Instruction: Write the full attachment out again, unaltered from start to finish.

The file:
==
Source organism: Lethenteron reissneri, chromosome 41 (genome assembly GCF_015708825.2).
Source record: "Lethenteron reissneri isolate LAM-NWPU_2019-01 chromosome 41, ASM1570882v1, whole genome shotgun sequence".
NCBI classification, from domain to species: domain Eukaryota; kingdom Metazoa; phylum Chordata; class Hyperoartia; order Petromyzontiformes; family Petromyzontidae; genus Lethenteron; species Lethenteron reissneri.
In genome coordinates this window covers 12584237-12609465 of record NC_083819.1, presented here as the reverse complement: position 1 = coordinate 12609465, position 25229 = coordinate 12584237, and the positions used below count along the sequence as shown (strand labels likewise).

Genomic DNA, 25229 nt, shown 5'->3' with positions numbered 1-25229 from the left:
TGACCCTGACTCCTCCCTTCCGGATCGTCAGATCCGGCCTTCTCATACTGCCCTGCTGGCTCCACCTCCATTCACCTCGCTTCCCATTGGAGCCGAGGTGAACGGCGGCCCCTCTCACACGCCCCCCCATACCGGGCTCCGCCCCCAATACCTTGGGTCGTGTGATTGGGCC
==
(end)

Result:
Source organism: Lethenteron reissneri, chromosome 41 (genome assembly GCF_015708825.2).
Source record: "Lethenteron reissneri isolate LAM-NWPU_2019-01 chromosome 41, ASM1570882v1, whole genome shotgun sequence".
NCBI classification, from domain to species: domain Eukaryota; kingdom Metazoa; phylum Chordata; class Hyperoartia; order Petromyzontiformes; family Petromyzontidae; genus Lethenteron; species Lethenteron reissneri.
In genome coordinates this window covers 12584237-12609465 of record NC_083819.1, presented here as the reverse complement: position 1 = coordinate 12609465, position 25229 = coordinate 12584237, and the positions used below count along the sequence as shown (strand labels likewise).

Genomic DNA, 25229 nt, shown 5'->3' with positions numbered 1-25229 from the left:
TGACCCTGACTCCTCCCTTCCGGATCGTCAGATCCGGCCTTCTCATACTGCCCTGCTGGCTCCACCTCCATTCACCTCGCTTCCCATTGGAGCCGAGGTGAACGGCGGCCCCTCTCACACGCCCCCCCATACCGGGCTCCGCCCCCAATACCTTGGGTCGTGTGATTGGGCC